Water Hazard: Golf ‘Communities’ of California


Water Hazard is an ongoing architectural research project by moss.  We are studying water related issues to become better stewards of this most precious resource.  Below is the latest dispatch. (This report was originally published by moss in March of 2005)

The United States is home to more than 23,000 golf courses, by far the most in the world. A large number of courses are located in the west and southwest regions of the country; regions that are in severe drought [1].  In addition, most golf courses are only available to a select few that can afford green fees and access the course.  This would not pose such a problem if golf courses did not consume a surfeit of natural resources that are important to the survival of the public.

What Golf Courses “Need” vs What People Need

Courses consume an enormous amount of land (an 18 hole golf course of 6200 yards or more would require 110 to 180 acres of land [2]), and water for decorative features and irrigation.  California alone boasts 912 golf courses, second only to Florida which is home to over 1,100 courses [3].  Therefore, California, looking right in the face of severe drought, uses over 164,000 acres of mainly urbanized and irrigated land for golf courses; that equates to 256 square miles, or roughly the size Memphis, Tennessee.

In order to make the game playable all the land noted above would have to be surfaced with some sort of turf, usually Bermuda (a species not native to Southern California).  Most nonnative plant material must be irrigated in order to survive, which requires over 250,000 gallons of water per day per course [5].  Extrapolating out shows a golf course water usage of 228 million gallons of water per day for all of California courses. Compare this with the 350 billion gallons of potable water used every day by the United States [4], and it easy to see how turf is America’s number 1 irrigated crop.

All this consumption at the links for a game played by only 7% of the United States population (that according to the National Golf Foundation).  It should be noted that some golf courses are taking steps to implement reclaimed water for irrigating purposes, but a long term solution is far from a reality.

Another phenomenon of the game of golf is the so called “communities” that residential developers build around the course.  As if the game is not secluded enough, it is surrounded by a series of fortress-like, 5,000 square foot “McMansions”, which are then protected by the front gate security guard.  If a golf course is surrounded by a 500 unit single family development, each with 2.5 residents, the statistics would indicate that 87 of the 1250 residents would actually use the course to play golf.

What can we do about this Water Hazard?

So what do to with this wasteful hog plopped in the middle of housing developments?  The following images graphically and qualitatively illustrate possible remedies for the consumption rut we are in.

All of the solutions share one common thread, and that is the community farm. Urbanized areas, aside from the occasional farmer’s market, usually lack any kind of agricultural presence.  But what if we returned some element of farming to the city, creating an urban farmer? This would be a group activity that people of all ages, accessibility, and athletic ability could participate in, thus increasing the chances of neighborly interaction and intensifying the likelihood of real community development.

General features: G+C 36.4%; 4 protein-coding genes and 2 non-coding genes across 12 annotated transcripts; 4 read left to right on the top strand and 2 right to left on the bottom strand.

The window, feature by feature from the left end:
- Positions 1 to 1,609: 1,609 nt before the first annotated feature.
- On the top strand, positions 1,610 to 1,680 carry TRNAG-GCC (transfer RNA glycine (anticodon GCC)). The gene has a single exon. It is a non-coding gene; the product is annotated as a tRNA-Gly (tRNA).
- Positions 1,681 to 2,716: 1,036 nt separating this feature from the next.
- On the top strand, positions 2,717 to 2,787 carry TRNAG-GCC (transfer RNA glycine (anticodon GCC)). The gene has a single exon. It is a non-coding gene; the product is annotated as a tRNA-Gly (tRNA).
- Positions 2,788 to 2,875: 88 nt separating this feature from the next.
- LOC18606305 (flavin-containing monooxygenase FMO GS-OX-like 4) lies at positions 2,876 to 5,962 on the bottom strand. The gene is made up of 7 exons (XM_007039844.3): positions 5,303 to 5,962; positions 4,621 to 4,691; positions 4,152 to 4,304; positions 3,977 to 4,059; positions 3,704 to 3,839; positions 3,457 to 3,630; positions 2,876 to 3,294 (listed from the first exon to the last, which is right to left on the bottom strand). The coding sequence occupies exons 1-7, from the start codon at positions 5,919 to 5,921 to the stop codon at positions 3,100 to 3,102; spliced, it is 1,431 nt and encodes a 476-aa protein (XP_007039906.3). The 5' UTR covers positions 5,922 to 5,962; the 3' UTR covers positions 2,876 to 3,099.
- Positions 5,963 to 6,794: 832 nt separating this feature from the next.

A proposal currently exists in the City of Chicago, developed by City Farm, to use under appreciated land to house a “Mobile City Farmstead”, which could be readily taken down and relocated as needed [6]. In a similar fashion the proposals shown in the following suggest more of a permanent agricultural area that would take the place of the golf course hog.  This technique could be applied almost anywhere, assuming that native crops are planted, thus reducing the need for irrigation.  Planting and cultivating will also help the soil regain the nutrients it once possessed.  But the main focus is to give the residents of a particular area a common cause and a reason for interaction, so that a group of randomly placed houses around a golf course may naturally develop into a community.

Making real Golf Course Communities


Farmer’s markets are one of the most popular urban events today.  This could provide a valuable source of income for any community and alleviate the burden of some, if not all, of the monthly homeowner’s assessments.  Also replacement of all golf course parking areas and cart paths will help curb runoff into the sewer system and reduce urban heat island effect.


Along with the addition of native vegetation and crops photovoltaic collectors have been added to several of the structures.  Wind generated power can also be employed, especially in the windier, mountainous areas of the region.

examples of native vegetation; cats-claw acacia, california copperleaf, san diego thornmint, desert agave, otay manzanita, indian milkweed, white mangrove, coyote brush, desertsenna, evening primrose.


Native plants of Southern California also have the potential to produce fruits, vegetables, and medicinal herbs. Together with wind and solar power this former golf community can be energy independent.

examples of native crops; acorn, bay laurel fruits, indian potatoes, soap plant, deer grass

1 World Water Assessment Programme; London
2 Time saver standards
3 National Golf Foundation
4 United States Green Building Council
5 University study, July 2003; University of California – Fresno
6 Ten x Ten magazine, winter 2004; Chicago